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'Incredibly rare' sea turtle found dead in crab trap off California coast: 'That's a gut punch'

"Every lost trap is a ticking time bomb for endangered wildlife."

"Every lost trap is a ticking time bomb for endangered wildlife."

Photo Credit: iStock

A highly endangered turtle was found dead in November, entangled in abandoned crabbing equipment near some islands 30 miles west of San Francisco. 

What happened?

The California Department of Fish and Wildlife confirmed the death of a Pacific leatherback sea turtle near the Farallon Islands, per the San Francisco Chronicle.

Ryan Bartling, an environmental scientist with the department, said the turtle got caught in crab gear that was likely left or lost from the previous Dungeness crab commercial fishing season.

He found the death "very unusual," though, as he could recall only one other instance, which was non-fatal, in which a Pacific leatherback sea turtle got entangled on the West Coast.

Meanwhile, Glen Spain, executive director of the Pacific Coast Federation of Fishermen's Association, noted that it had been seven years since the last sea turtle entanglement related to California Dungeness crab fishery. He also added that fishermen aren't quick to ditch their equipment.

"Gear is not cheap. Nobody leaves it out deliberately," he said.

Why is this concerning?

According to a news release from several environmental organizations published by Oceana, the population of Pacific leatherback sea turtles living off the coast of California has dropped 90% over the last three decades. 

While the International Union for Conservation of Nature labels the leatherback turtle as vulnerable, the World Wildlife Fund estimates that only 2,300 adult females of the Pacific subpopulation remain, making it the "world's most endangered marine turtle population."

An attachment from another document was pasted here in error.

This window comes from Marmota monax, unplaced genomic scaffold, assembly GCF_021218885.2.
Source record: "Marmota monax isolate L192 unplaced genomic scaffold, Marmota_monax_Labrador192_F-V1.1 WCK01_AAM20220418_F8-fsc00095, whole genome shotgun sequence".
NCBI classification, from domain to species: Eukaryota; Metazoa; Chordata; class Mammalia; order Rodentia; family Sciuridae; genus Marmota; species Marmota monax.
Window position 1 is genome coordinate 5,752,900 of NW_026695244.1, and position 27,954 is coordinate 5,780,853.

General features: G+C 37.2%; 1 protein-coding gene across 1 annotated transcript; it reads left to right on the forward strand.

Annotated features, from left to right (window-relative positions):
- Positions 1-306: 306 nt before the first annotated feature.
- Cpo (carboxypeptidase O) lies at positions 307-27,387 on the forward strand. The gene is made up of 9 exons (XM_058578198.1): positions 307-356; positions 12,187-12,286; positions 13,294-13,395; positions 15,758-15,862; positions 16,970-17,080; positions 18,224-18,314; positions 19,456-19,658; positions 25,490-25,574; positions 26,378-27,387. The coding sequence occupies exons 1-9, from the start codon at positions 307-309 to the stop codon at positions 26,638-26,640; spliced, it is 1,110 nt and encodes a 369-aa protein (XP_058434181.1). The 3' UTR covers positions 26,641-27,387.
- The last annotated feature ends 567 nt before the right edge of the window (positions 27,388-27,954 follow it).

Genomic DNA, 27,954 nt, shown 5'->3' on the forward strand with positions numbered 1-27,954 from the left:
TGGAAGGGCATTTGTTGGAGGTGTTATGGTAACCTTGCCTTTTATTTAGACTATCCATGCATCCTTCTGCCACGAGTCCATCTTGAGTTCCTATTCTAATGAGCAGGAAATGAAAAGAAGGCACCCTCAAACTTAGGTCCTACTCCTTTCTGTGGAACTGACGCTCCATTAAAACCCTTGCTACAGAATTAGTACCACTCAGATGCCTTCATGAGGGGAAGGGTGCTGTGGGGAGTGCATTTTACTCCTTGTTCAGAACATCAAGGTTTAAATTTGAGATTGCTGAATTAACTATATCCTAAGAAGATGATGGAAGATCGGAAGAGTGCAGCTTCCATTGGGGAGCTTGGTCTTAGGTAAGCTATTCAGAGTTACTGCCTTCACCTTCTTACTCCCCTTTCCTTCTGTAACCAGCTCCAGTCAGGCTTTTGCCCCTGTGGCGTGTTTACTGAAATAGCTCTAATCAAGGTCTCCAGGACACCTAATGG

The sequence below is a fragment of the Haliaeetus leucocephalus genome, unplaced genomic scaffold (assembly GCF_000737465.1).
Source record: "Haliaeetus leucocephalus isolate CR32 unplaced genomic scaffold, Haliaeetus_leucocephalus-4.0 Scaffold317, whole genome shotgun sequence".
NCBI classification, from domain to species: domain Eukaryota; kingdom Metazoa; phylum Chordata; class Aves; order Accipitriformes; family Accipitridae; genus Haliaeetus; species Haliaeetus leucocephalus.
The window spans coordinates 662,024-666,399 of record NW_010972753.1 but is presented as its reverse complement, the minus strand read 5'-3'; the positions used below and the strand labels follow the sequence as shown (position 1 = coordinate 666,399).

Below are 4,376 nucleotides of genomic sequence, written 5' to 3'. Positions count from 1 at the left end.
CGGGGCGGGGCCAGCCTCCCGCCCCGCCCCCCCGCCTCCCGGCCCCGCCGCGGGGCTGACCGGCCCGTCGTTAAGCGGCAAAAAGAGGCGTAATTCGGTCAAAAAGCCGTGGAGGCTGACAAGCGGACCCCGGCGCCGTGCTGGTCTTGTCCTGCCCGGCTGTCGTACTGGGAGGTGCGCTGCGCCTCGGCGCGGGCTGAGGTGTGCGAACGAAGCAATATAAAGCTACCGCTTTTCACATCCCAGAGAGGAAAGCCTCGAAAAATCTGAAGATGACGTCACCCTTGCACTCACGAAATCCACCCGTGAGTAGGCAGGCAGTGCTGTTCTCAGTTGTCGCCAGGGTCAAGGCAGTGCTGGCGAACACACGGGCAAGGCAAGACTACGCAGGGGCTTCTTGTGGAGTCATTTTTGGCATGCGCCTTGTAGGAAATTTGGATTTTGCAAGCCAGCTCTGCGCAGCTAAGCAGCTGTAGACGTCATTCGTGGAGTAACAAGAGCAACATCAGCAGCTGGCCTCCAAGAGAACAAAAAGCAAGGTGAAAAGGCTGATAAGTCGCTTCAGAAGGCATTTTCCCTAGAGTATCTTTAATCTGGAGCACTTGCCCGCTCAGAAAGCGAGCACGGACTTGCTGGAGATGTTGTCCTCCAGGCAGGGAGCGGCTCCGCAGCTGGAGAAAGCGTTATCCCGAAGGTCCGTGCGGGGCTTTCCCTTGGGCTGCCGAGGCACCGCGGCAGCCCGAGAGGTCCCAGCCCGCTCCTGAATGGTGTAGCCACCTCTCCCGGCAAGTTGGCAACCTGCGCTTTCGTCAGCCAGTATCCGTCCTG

"Pacific leatherbacks are incredibly rare. Scientific surveys have found fewer and fewer off the West Coast. None were found this year — until this deceased turtle was found tangled up in a fishing line. That's a gut punch," Andrea Treece, senior attorney for environmental law organization Earthjustice, said in the release. 

"Given the low numbers and continued population decline, the death of a single leatherback sea turtle impacts the species' chances for recovery," the release stated.

What is being done?

The CDFW delayed the opening of the commercial Dungeness crab season several times and implemented a 50% reduction in allowed gear for commercial fishery.

However, a 2021 report from the CDFW found that Dungeness crab fishery participants lose 5 to 10% of their gear annually, which comes out to 7,000 to 14,000 lost traps every season.

"Every lost trap is a ticking time bomb for endangered wildlife," Geoff Shester, California campaign director and senior scientist for Oceana, said.

Therefore, environmental groups have advocated for pop-up fishing gear, which doesn't have any ropes and should reduce the number of engagements of sea turtles, humpback whales, and other marine animals. 

Kurt Lieber, executive director of the Ocean Defenders Alliance, said in the statement that ropeless gear will "change the way humans interact with the oceans" while making "trap and pot trap fishing more cost effective in the long term."

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